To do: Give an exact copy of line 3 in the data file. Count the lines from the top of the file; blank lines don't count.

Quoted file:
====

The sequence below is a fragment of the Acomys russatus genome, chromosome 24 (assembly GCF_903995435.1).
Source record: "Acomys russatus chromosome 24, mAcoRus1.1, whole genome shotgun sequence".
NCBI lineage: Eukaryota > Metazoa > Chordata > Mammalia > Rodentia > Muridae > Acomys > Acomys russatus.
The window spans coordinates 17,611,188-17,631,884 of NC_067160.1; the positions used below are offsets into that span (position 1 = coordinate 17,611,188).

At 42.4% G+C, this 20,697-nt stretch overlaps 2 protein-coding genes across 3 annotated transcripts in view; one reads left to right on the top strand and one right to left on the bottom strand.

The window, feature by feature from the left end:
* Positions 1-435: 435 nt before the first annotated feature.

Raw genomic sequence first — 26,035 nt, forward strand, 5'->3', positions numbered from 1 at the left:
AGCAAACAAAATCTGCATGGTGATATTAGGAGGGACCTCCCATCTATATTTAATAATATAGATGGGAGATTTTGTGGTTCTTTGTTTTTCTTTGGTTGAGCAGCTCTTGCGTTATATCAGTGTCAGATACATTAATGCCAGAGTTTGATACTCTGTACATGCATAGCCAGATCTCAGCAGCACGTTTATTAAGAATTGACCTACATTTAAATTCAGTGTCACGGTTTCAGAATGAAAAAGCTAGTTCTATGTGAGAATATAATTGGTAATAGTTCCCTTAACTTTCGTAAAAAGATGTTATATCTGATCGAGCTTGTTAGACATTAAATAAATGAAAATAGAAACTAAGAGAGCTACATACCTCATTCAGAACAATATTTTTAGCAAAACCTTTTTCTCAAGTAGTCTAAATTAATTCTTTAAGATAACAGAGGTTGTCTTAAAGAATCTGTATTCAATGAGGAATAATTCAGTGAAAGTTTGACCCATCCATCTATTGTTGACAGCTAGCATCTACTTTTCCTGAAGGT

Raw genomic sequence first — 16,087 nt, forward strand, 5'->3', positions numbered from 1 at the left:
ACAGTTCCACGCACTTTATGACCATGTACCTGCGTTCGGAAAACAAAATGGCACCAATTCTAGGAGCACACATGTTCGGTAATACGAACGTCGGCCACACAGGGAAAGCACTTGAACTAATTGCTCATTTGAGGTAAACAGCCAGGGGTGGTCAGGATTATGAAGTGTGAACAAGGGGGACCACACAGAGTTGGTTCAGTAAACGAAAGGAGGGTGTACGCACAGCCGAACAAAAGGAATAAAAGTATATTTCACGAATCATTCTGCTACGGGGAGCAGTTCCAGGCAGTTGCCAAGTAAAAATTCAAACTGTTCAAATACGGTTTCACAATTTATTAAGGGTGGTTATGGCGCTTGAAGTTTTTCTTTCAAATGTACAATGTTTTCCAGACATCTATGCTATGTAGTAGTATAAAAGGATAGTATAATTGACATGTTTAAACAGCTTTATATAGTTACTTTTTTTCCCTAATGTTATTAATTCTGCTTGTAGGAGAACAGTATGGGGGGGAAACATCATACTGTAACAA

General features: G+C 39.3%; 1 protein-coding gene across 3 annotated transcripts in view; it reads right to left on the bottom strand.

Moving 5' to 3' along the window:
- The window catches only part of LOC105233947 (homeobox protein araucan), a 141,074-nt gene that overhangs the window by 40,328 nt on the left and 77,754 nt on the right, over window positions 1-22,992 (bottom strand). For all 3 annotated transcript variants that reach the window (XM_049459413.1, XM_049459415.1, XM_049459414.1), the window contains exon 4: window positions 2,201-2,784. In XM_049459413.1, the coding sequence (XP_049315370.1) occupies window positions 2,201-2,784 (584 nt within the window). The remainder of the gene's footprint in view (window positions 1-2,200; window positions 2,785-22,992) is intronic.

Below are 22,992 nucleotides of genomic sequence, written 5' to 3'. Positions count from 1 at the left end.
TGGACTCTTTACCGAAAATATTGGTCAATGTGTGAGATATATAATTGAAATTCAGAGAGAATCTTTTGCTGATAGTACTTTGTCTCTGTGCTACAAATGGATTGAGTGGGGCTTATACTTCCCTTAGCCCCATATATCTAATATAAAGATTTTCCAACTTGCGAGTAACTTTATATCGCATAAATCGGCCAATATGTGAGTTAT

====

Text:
NCBI lineage: Eukaryota > Metazoa > Chordata > Mammalia > Rodentia > Muridae > Acomys > Acomys russatus.